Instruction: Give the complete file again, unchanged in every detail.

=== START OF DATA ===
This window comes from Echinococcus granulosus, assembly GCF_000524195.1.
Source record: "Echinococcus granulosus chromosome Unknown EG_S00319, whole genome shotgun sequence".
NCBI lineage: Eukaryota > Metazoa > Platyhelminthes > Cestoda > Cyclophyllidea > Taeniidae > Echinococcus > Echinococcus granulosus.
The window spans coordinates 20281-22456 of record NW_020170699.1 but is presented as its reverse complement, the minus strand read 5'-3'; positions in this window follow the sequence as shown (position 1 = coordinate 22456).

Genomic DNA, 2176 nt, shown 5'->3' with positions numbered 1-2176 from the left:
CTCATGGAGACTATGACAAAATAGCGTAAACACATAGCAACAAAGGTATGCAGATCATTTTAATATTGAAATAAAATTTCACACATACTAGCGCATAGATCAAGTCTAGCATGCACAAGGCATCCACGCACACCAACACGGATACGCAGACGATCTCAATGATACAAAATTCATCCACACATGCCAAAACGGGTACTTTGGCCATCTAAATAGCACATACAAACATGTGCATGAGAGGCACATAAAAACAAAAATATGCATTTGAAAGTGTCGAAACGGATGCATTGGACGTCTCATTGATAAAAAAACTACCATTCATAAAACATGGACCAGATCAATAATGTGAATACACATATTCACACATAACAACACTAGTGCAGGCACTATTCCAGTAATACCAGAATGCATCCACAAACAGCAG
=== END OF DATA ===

This window comes from Echinococcus granulosus, assembly GCF_000524195.1.
Source record: "Echinococcus granulosus chromosome Unknown EG_S00319, whole genome shotgun sequence".
NCBI lineage: Eukaryota > Metazoa > Platyhelminthes > Cestoda > Cyclophyllidea > Taeniidae > Echinococcus > Echinococcus granulosus.
The window spans coordinates 20281-22456 of record NW_020170699.1 but is presented as its reverse complement, the minus strand read 5'-3'; positions in this window follow the sequence as shown (position 1 = coordinate 22456).

Genomic DNA, 2176 nt, shown 5'->3' with positions numbered 1-2176 from the left:
CTCATGGAGACTATGACAAAATAGCGTAAACACATAGCAACAAAGGTATGCAGATCATTTTAATATTGAAATAAAATTTCACACATACTAGCGCATAGATCAAGTCTAGCATGCACAAGGCATCCACGCACACCAACACGGATACGCAGACGATCTCAATGATACAAAATTCATCCACACATGCCAAAACGGGTACTTTGGCCATCTAAATAGCACATACAAACATGTGCATGAGAGGCACATAAAAACAAAAATATGCATTTGAAAGTGTCGAAACGGATGCATTGGACGTCTCATTGATAAAAAAACTACCATTCATAAAACATGGACCAGATCAATAATGTGAATACACATATTCACACATAACAACACTAGTGCAGGCACTATTCCAGTAATACCAGAATGCATCCACAAACAGCAG